I have a time series of weekly retail sales data that I would like to model for an inventory control simulation I am working on. From my research it looks like weekly retail sales like this are best modelled with a gamma distribution, but how can I calculate the shape and scale parameters from the data?

*I have also read that Poisson distribution is also good to model sales, but in this due to seasonal trends the mean does not equal the variance, so it hasn't seemed to work. If anyone has insight in how poisson distribution would suit this problem better I am open to that.

  • $\begingroup$ Have you tried correlation methods to first detect, model, and remove seasonal trends? $\endgroup$ Commented Jan 24, 2016 at 17:07
  • $\begingroup$ I had looked at that, but the seasonality was based around major holidays, and therefore tended to move YoY. Encompassing the total annual sales distribution in the inventory model looks like it will still offer improved efficiency, but you're right if I can improve how I account for seasonality I think the model would be more precise $\endgroup$ Commented Jan 25, 2016 at 10:40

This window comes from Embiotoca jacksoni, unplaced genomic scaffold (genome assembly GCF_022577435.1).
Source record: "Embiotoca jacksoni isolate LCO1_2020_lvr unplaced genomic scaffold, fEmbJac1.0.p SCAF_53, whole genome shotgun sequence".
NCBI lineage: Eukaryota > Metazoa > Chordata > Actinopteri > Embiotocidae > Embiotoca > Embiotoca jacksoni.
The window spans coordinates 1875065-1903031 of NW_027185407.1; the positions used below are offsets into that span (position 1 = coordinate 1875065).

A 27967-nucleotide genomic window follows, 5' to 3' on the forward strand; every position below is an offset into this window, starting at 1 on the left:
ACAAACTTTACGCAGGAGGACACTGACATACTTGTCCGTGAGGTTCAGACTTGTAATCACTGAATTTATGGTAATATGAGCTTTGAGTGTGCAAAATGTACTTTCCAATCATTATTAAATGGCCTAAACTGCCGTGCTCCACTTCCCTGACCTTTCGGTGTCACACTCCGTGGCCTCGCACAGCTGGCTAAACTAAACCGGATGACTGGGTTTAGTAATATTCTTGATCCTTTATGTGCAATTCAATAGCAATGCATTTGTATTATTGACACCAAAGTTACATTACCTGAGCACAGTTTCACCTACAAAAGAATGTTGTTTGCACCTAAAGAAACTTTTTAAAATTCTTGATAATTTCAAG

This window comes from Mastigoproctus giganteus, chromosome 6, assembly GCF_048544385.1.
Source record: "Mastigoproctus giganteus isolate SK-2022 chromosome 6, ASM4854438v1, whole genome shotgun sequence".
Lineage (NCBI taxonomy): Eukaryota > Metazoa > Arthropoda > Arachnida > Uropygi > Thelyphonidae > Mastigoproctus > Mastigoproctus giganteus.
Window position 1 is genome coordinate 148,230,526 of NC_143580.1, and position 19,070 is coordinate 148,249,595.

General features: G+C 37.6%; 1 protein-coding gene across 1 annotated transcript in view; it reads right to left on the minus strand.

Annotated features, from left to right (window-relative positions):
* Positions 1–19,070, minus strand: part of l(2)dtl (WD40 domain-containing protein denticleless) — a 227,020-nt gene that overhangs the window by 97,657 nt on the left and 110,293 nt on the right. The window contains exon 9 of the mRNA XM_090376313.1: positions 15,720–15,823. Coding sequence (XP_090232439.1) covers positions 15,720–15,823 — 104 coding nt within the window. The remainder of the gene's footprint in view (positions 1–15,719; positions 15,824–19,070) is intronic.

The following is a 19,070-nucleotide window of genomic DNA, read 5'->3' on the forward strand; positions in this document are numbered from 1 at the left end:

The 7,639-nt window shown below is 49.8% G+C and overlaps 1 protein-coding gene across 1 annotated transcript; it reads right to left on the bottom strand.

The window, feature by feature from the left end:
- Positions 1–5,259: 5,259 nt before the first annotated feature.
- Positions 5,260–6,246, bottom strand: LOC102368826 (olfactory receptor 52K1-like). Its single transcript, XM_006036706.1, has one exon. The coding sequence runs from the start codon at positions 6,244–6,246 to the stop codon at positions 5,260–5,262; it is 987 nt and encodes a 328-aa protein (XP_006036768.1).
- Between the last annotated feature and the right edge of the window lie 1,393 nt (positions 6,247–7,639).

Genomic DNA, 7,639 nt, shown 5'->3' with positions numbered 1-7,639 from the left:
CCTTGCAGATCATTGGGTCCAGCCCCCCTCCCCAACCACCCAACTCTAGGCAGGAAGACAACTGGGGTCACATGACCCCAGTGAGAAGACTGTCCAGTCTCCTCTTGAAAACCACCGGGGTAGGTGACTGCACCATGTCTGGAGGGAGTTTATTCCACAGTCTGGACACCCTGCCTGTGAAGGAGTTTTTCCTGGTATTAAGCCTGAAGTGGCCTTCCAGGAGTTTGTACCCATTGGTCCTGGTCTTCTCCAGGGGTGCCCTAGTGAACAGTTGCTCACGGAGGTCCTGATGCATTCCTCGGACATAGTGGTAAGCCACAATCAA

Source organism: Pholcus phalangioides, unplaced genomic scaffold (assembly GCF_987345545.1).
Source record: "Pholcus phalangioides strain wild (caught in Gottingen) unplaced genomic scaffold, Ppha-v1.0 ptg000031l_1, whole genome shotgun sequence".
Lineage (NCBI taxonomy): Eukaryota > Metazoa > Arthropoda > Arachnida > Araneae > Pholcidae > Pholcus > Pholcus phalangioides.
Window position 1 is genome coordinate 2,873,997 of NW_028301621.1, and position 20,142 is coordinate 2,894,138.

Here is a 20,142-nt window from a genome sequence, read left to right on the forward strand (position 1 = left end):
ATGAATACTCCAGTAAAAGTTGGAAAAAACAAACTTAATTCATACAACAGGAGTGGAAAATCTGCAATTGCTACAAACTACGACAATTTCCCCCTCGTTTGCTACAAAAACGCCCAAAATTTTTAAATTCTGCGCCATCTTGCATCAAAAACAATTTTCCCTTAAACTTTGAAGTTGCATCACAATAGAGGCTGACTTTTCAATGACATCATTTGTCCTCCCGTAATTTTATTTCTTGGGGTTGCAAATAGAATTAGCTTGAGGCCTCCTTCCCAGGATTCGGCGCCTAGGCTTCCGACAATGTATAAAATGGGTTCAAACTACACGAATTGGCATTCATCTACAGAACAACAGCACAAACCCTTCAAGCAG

1 Answer 1


There is a number of ways you can estimate the parameters of a gamma distribution. The most popular is maximum likelihood estimation. The resulting estimators are known to have optimal properties for moderately large samples, such as asymptotic normality and minimum variance. The problem with the mle for a gamma distribution is that a closed form expression exists only for the scale parameter and some kind of iterative algorithm will have to be employed for the shape parameter.

Alternatively, you may compute the parameters using the method of moments. The estimates in that case are also asymptotically normal but are no longer minimum variance. On thus plus side, closed form expressions exist for the gamma distribution so estimation is quick and easy.

If you have a large sample, those two will not differ by much so if I were you I would probably use the mom estimators. Unless of course you have an algorithm at hand that can deal with derivatives of the gamma function.

  • $\begingroup$ methods of moments looks to be giving me good results, thanks! $\endgroup$ Commented Jan 25, 2016 at 10:38

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